State v. Perry. Appeal of possession of firearm by felon and habitual felony.
Police executed a search warrant in an apartment and found numerous people inside and a shotgun in a closet and a pistol in a dresser. Defendant was sitting in a car outside. They brought him in, Mirandized him, strip searched him, and questioned him. He acknowledged that the apartment was his parents, but said he didn't know where the guns came from. He also said "they were all looking at them" in the parking lot. He had seen others playing with the gun and had seen one of the others bring it into the house. He said the shotgun had been there for a long time and that it used to be in the other apartment. Defendant acknowledged that he had touched and played with the guns, but denied owning them.
During jury deliberations, the jury requested the definition of possession and a "list of criteria." The jury sent out highlighted instructions and asked, first, if the defendant had to have it on the day of arrest and if "playing with it" counts as possession. The Judge responded:
[T]he bailiff has handed me back the copy of the jury instructions that I provided to you folks that you all done some marking and writing on page number three. I have reviewed what you have handed back, particularly the – I’m going to address it I guess in two parts. The first part is the highlighted language. A person has actual possession of a firearm and the highlighted language person has constructive possession of a firearm if the person does not have it on them [sic]. And then there appears to be some question or language that reads day of arrest or can previous days be considered.
In my discretion I’m unable to determine exactly what it is that you’re asking for, looking at the form of the question or the writing that you handed back.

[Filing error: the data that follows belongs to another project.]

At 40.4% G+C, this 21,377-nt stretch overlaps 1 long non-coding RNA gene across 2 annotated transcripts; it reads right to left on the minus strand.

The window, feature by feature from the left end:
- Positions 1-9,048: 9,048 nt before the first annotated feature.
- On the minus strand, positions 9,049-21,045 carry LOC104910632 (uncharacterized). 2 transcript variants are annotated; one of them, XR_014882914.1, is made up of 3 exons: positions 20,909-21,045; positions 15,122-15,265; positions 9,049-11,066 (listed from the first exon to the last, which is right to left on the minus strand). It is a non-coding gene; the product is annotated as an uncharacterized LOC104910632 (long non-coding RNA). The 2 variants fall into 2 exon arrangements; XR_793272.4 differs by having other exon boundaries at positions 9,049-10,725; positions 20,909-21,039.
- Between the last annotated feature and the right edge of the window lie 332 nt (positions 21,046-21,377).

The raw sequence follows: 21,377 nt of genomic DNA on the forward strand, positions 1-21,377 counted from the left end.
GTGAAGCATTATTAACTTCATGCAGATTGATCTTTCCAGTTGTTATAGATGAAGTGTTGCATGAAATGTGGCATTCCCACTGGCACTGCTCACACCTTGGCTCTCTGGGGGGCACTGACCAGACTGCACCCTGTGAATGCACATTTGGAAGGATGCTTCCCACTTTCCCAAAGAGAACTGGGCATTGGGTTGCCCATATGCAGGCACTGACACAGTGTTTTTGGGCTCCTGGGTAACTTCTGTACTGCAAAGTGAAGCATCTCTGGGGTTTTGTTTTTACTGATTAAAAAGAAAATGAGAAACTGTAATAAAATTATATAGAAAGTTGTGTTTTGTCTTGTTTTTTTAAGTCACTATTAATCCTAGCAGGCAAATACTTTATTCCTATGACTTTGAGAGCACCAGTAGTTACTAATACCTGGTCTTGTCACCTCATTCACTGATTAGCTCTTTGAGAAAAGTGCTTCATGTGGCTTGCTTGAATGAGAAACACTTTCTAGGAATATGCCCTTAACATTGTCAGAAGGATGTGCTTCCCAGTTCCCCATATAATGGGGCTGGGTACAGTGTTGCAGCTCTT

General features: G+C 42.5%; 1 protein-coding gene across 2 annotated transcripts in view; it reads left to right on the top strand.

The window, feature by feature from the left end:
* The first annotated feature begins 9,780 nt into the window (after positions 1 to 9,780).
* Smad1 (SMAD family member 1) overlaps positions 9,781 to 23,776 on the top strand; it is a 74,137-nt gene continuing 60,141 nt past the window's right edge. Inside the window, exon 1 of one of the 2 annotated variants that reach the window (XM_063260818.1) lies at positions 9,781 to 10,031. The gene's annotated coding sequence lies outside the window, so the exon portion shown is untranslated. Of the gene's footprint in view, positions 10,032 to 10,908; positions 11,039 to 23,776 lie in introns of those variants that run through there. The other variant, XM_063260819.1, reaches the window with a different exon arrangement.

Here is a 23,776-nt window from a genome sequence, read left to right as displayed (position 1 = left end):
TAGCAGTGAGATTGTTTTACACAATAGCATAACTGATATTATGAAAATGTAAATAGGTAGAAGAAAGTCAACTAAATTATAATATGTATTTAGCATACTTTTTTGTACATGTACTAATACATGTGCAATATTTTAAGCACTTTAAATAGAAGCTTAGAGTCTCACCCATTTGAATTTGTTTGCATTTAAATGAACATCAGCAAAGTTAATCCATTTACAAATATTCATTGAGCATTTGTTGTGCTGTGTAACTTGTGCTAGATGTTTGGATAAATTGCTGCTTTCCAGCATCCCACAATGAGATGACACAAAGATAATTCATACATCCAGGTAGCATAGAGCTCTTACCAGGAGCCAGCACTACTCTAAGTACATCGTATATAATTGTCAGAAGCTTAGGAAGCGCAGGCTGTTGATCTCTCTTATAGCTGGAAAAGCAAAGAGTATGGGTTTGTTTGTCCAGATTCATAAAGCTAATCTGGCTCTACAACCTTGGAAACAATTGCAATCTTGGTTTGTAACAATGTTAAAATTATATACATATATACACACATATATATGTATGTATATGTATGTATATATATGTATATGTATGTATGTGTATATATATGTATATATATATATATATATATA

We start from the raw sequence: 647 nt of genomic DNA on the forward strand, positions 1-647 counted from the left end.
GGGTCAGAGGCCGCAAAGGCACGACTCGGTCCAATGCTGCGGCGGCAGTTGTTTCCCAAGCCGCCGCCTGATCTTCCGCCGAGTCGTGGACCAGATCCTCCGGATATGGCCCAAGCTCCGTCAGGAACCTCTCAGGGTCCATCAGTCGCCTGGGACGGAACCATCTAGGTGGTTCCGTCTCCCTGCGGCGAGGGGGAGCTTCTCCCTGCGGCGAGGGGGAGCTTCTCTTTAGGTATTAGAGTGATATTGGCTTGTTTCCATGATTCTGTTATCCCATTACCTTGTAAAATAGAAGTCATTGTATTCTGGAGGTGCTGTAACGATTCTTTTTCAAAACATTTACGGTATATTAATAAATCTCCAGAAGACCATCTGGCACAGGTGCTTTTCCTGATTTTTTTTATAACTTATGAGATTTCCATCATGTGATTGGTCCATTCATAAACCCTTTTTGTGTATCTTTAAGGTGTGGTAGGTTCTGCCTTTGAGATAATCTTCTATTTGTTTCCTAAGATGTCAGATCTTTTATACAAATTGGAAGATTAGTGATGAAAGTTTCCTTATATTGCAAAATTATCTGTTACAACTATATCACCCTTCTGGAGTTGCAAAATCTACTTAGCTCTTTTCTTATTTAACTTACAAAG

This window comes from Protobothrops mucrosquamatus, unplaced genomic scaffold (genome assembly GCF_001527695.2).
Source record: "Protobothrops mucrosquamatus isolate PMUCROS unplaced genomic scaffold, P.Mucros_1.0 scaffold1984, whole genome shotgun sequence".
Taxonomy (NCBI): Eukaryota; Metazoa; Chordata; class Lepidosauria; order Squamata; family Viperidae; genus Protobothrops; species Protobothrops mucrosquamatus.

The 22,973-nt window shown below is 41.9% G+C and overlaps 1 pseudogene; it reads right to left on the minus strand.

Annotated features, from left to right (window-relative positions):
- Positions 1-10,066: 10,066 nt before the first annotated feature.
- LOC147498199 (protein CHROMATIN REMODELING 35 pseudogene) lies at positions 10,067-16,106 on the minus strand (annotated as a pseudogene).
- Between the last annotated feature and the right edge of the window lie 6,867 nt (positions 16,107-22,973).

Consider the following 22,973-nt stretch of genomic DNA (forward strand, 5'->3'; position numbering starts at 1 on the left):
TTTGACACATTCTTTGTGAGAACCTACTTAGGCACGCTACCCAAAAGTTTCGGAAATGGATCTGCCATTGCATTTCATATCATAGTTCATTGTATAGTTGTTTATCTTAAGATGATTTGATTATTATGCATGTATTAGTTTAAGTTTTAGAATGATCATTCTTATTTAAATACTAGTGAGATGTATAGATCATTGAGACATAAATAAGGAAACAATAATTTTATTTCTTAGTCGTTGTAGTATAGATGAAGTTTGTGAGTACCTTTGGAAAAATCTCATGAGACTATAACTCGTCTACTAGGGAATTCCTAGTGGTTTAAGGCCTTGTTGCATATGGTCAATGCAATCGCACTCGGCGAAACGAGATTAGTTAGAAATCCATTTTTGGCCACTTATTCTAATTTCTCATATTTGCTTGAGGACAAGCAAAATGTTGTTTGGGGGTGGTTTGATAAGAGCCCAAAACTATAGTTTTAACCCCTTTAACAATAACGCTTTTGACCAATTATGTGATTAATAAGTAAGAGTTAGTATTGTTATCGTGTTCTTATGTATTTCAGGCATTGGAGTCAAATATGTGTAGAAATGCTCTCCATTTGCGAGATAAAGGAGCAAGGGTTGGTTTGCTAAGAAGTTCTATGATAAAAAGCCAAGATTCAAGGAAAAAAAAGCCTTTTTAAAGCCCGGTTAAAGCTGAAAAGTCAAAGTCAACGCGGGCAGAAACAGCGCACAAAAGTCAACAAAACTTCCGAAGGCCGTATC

So I’m going to charge you that you are to apply your common understandings from your everyday use of the words that are contained within the jury instructions and the law that I’ve charged you, and apply that to the evidence that has been presented.
With respect to the question that’s on the bottom of the page, does playing with constitute power and intent to control disposition.
In my discretion, I’m going to charge you that you have heard the evidence in this case and you’ve heard the evidence and you’ve heard the law, and it is once again your duty as a jury to answer the question that’s been proposed based on the evidence and the law that I’ve provided for you.
That is my instructions to you. I’m going to give this back to the bailiff, ask you to return to the jury room and resume your deliberations, once you’re all present.
Judge Gessner instructed on both actual and constructive possession, even though the state only argued constructive possession. There was no evidence of actual possession, but no evidence of constructive possession. The court erred in instructing on constructive possession. Further, the state only argued constructive possession and told the jury not to consider actual possession, leading to confusion. Failure of the court to hold further inquiry after the jury's questions likely affected the finding of guilt.
Plain error. New trial.